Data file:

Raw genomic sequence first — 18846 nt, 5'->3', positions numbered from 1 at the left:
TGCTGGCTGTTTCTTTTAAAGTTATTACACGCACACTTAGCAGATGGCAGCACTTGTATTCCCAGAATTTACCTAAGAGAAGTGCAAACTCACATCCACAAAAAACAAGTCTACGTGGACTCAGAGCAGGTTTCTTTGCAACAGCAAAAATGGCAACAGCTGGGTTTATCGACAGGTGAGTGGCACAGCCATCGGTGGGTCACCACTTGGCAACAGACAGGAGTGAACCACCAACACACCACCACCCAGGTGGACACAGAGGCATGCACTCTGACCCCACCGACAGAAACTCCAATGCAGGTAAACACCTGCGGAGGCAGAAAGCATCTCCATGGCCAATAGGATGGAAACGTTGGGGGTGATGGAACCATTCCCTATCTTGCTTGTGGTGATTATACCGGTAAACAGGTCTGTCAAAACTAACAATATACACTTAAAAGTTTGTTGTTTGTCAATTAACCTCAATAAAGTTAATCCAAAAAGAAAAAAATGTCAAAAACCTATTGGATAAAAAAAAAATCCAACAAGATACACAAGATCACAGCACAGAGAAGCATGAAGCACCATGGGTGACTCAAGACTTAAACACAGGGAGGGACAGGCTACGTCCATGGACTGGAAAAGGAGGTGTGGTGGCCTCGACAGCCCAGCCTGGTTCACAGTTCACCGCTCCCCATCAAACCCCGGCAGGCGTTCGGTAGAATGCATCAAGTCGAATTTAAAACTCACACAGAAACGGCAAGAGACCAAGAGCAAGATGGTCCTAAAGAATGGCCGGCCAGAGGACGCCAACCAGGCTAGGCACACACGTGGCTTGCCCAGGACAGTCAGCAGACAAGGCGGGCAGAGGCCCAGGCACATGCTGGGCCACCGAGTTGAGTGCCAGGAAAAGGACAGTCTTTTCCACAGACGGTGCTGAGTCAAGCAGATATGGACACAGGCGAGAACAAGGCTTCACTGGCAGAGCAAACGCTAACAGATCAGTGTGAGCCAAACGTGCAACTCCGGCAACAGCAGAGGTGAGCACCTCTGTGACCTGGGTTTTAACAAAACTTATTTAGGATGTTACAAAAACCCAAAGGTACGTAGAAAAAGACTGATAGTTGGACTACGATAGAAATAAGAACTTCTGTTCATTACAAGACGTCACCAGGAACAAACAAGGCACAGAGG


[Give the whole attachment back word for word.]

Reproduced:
Raw genomic sequence first — 18846 nt, 5'->3', positions numbered from 1 at the left:
TGCTGGCTGTTTCTTTTAAAGTTATTACACGCACACTTAGCAGATGGCAGCACTTGTATTCCCAGAATTTACCTAAGAGAAGTGCAAACTCACATCCACAAAAAACAAGTCTACGTGGACTCAGAGCAGGTTTCTTTGCAACAGCAAAAATGGCAACAGCTGGGTTTATCGACAGGTGAGTGGCACAGCCATCGGTGGGTCACCACTTGGCAACAGACAGGAGTGAACCACCAACACACCACCACCCAGGTGGACACAGAGGCATGCACTCTGACCCCACCGACAGAAACTCCAATGCAGGTAAACACCTGCGGAGGCAGAAAGCATCTCCATGGCCAATAGGATGGAAACGTTGGGGGTGATGGAACCATTCCCTATCTTGCTTGTGGTGATTATACCGGTAAACAGGTCTGTCAAAACTAACAATATACACTTAAAAGTTTGTTGTTTGTCAATTAACCTCAATAAAGTTAATCCAAAAAGAAAAAAATGTCAAAAACCTATTGGATAAAAAAAAAATCCAACAAGATACACAAGATCACAGCACAGAGAAGCATGAAGCACCATGGGTGACTCAAGACTTAAACACAGGGAGGGACAGGCTACGTCCATGGACTGGAAAAGGAGGTGTGGTGGCCTCGACAGCCCAGCCTGGTTCACAGTTCACCGCTCCCCATCAAACCCCGGCAGGCGTTCGGTAGAATGCATCAAGTCGAATTTAAAACTCACACAGAAACGGCAAGAGACCAAGAGCAAGATGGTCCTAAAGAATGGCCGGCCAGAGGACGCCAACCAGGCTAGGCACACACGTGGCTTGCCCAGGACAGTCAGCAGACAAGGCGGGCAGAGGCCCAGGCACATGCTGGGCCACCGAGTTGAGTGCCAGGAAAAGGACAGTCTTTTCCACAGACGGTGCTGAGTCAAGCAGATATGGACACAGGCGAGAACAAGGCTTCACTGGCAGAGCAAACGCTAACAGATCAGTGTGAGCCAAACGTGCAACTCCGGCAACAGCAGAGGTGAGCACCTCTGTGACCTGGGTTTTAACAAAACTTATTTAGGATGTTACAAAAACCCAAAGGTACGTAGAAAAAGACTGATAGTTGGACTACGATAGAAATAAGAACTTCTGTTCATTACAAGACGTCACCAGGAACAAACAAGGCACAGAGG